Tag Archives | Security

Microsoft Bows to Critics, Will Change Windows 7 UAC

Windows 7Yesterday I wrote about the Windows 7 dust-up that involved a couple of security bloggers’ concern that malware could silently turn User Account Control off, and Microsoft’s seeming unwillingness to talk much about the issue other than to say it wasn’t really a problem. Today, Microsoft’s Jon DeVaan addressed the controversy on the Engineering Windows 7 blog. The gist of his 2100-word post: Microsoft appreciated the input, but UAC’s behavior wasn’t an issue, because malware could only fiddle with UAC settings after it had gotten on a PC, and Windows 7 is really good at warding off malware. And to change UAC’s default behavior to alert users when UAC settings changed would be inconsistent with the approach which Microsoft’s testing had shown that real people liked.

I make no claim to being a security expert (or even the intended audience for DeVaan’s post, which was aimed at developers). But like the rest of Microsoft’s response to this mini-firestorm to date, it was profoundly unsatisfying. No matter how strong Windows 7’s anti-malware protections are, some bad stuff is going to get on some PCs. Why not make it tough for it to perform one task which would unlock the ability for it to do further damage? Screwy but possibly appropriate metaphor: It’s like an apartment manager telling tenants that a presence of a burly doorman in the lobby meant that anyone found in the building changing the lock on a particular conso must be doing so with the owner’s permission.

That post went up at midnight. At 3pm, another one appeared–cosigned by DeVaan and Windows 7 honcho Steve Sinofsky. With reasonably good humor, it ate crow and said that Microsoft will change Windows 7’s behavior:

With this feedback and a lot more we are going to deliver two changes to the Release Candidate that we’ll all see. First, the UAC control panel will run in a high integrity process, which requires elevation. That was already in the works before this discussion and doing this prevents all the mechanics around SendKeys and the like from working. Second, changing the level of the UAC will also prompt for confirmation.

It’s startling that it took Microsoft so many false starts before they got this right: Even if Microsoft was right on some theoretical, technical level, the issue had snowballed into an argument the company simply couldn’t win, period. Nerds will be nerds, and nerds are often stubbon, prickly, and prone to falling victim to the hobgoblin of little minds. But good for Microsoft for (eventually) engaging in healthy, bloggy debate, and being willing to concede its mistakes and move on. Knowing when you’ve screwed up and being unafraid to admit it in public is very 2009.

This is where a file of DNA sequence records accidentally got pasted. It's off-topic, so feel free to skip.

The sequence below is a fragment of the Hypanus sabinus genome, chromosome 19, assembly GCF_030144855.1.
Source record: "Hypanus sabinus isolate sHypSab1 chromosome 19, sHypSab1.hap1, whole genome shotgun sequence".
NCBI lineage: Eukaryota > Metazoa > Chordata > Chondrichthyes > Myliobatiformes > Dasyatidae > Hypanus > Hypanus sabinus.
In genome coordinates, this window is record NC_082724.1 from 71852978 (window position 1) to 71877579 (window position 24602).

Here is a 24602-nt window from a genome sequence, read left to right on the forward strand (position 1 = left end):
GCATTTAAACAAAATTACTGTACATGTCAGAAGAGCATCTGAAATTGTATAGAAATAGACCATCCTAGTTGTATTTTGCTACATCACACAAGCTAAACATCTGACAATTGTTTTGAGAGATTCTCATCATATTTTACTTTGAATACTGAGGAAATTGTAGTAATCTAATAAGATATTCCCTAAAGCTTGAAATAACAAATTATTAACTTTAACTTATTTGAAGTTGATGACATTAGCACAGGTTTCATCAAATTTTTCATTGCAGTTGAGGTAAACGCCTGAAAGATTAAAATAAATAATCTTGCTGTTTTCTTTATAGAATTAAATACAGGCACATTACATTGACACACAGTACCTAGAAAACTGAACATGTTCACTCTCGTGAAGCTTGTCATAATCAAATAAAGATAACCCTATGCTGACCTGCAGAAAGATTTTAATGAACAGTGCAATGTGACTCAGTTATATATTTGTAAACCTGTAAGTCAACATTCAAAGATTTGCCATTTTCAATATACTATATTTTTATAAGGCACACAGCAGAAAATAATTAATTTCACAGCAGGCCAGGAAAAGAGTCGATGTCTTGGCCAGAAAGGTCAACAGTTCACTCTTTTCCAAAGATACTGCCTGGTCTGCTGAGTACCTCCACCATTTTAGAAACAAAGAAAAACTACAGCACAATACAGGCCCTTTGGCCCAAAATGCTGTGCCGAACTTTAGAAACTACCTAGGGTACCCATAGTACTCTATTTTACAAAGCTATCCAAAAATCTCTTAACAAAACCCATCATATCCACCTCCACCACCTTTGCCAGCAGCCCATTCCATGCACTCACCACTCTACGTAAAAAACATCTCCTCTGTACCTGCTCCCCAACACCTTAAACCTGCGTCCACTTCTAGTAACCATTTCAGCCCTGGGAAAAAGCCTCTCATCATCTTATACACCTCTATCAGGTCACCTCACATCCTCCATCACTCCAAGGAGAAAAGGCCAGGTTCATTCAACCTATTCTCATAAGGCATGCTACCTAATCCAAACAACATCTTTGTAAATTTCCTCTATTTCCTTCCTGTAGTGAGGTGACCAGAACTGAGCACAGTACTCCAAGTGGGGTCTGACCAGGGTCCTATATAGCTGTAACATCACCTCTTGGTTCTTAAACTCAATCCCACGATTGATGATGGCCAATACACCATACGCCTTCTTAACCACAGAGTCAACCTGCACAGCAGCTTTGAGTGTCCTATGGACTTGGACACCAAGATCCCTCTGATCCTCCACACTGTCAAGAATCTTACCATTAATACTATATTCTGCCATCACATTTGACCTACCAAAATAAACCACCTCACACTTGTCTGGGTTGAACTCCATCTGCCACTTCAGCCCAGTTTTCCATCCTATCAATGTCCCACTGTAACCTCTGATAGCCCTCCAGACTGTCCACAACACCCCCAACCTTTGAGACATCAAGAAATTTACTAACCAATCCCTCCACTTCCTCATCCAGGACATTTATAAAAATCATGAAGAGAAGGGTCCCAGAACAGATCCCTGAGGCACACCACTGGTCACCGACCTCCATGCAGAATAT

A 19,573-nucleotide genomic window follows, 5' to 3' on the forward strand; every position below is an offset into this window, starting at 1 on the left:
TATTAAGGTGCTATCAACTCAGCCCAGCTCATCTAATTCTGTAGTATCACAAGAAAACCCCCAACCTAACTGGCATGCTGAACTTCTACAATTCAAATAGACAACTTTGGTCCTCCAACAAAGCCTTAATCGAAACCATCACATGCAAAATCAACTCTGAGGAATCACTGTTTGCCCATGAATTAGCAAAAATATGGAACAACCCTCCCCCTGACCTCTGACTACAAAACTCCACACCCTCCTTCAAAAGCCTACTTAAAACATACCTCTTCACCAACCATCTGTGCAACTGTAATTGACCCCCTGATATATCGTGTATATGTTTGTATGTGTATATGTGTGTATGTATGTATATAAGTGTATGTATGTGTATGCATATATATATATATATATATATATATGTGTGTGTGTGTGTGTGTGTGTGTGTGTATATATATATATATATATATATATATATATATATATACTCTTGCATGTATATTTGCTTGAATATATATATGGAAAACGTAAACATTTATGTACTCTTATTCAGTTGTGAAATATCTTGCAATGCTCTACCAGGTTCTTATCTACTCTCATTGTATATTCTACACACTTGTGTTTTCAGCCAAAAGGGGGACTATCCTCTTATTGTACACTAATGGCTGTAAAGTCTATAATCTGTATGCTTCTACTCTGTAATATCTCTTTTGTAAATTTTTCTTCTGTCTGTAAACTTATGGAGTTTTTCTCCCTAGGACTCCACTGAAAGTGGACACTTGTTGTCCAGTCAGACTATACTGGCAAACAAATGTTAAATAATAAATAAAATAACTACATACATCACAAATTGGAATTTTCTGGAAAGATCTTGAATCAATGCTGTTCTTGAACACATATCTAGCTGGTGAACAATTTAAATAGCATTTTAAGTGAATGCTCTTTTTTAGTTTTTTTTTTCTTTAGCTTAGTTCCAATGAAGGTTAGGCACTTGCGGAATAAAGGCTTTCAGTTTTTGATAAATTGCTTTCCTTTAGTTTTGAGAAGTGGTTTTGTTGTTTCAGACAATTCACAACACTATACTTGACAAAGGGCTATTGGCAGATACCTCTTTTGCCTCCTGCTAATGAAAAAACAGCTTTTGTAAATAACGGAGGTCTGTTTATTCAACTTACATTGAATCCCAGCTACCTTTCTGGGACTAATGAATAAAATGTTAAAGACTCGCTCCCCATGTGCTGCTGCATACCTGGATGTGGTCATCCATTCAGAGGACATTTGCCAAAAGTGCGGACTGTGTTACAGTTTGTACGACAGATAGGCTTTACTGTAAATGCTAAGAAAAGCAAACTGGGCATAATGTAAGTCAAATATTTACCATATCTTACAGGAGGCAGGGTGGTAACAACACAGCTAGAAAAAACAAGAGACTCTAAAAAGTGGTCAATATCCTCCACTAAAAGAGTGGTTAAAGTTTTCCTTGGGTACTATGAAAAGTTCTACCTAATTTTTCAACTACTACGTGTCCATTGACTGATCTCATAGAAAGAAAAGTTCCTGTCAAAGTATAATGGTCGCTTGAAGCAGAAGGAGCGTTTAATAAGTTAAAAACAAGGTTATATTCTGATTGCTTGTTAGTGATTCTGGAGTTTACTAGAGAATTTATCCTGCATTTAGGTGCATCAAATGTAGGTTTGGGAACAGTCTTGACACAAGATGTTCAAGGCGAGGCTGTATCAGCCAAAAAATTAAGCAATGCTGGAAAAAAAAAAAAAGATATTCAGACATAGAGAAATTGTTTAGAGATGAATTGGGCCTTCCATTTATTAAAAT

More at Dwight Silverman’s TechBlog, Mary-Jo Foley’s All About Microsoft, and I Started Something by Long Zheng (one of the guys who raised the issue in the first place).


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5Words for February 5th, 2009

5wordsWhat’s transpiring this fine morning?

Hey, Woz is gainfully employed!

Fake parking tickets install malware.

Lenovo struggles, dumps American CEO.

GoDaddy’s cheesy ads work, alas.

HP unveils a Netbook Linux.

Bill Gates bugs conference attendees.

The new Macbook’s running late.

Hankering for a 240GB iPod?

Microsoft joins celebrity gossip race.

Facebookers compile “25 Things” lists.

Will Snow Leopard track you?

Boy, Windows Mobile is behind.

Xbox 360 owners love NetFlix.


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Microsoft: Windows 7 UAC is Fine, Don’t Worry, We Don’t Want to Talk About It, OK?

Windows 7When it comes to Windows’ User Account Control security feature, Microsoft just can’t catch a break. The version of UAC that debuted in Windows Vista is famously paranoid and pushy. And now there’s controversy brewing that the default settings of Windows 7’s less in-your-face UAC are too lax. Malware can turn off UAC without Windows 7 notifying the user; it can also take advantage of a security hole to give itself auto-elevate permission, thereby hiding its actions. Over at ZDNet, Mary Jo Foley has a good report on this.

I’m most concerned about the fact that Microsoft refused to let Mary Jo interview anyone on the subject–instead, the company provided her with a terse and not very satisfying prepared statement. There may be a rational argument for why Windows 7’s approach to UAC makes sense, but so far, Microsoft doesn’t even seem to be trying to make it…


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My.BarackObama.com’s Porn-and-Malware Problem

An online community burgeoned out of Barack Obama’s use of Web 2.0 technologies during his campaign for the U.S. presidency. Supporters flocked to My.BarackObama.com to share blogs, videos and organized events. In the wake of that success, malicious hackers are leveraging the site in a socially engineered scheme to infect PCs with a trojan.

The hackers are embedding their My.BarackObama.com Web pages (content on the site is user generated) with links to Web sites that masquerade as YouTube, according to a report by Websense Security Labs ThreatSeeker Network. The fraudulent YouTube sites are filled with pornography, and prompt visitors to install a codec for video playback, which is really the trojan.

The good news is that today’s Web browsers don’t just automatically install software: end user interaction is required. While some people may be fooled into installing the trojan because the domain is legitimate, many will not simply because they did not recognize the My.BarackObama.com user’s Web page that directed them to it.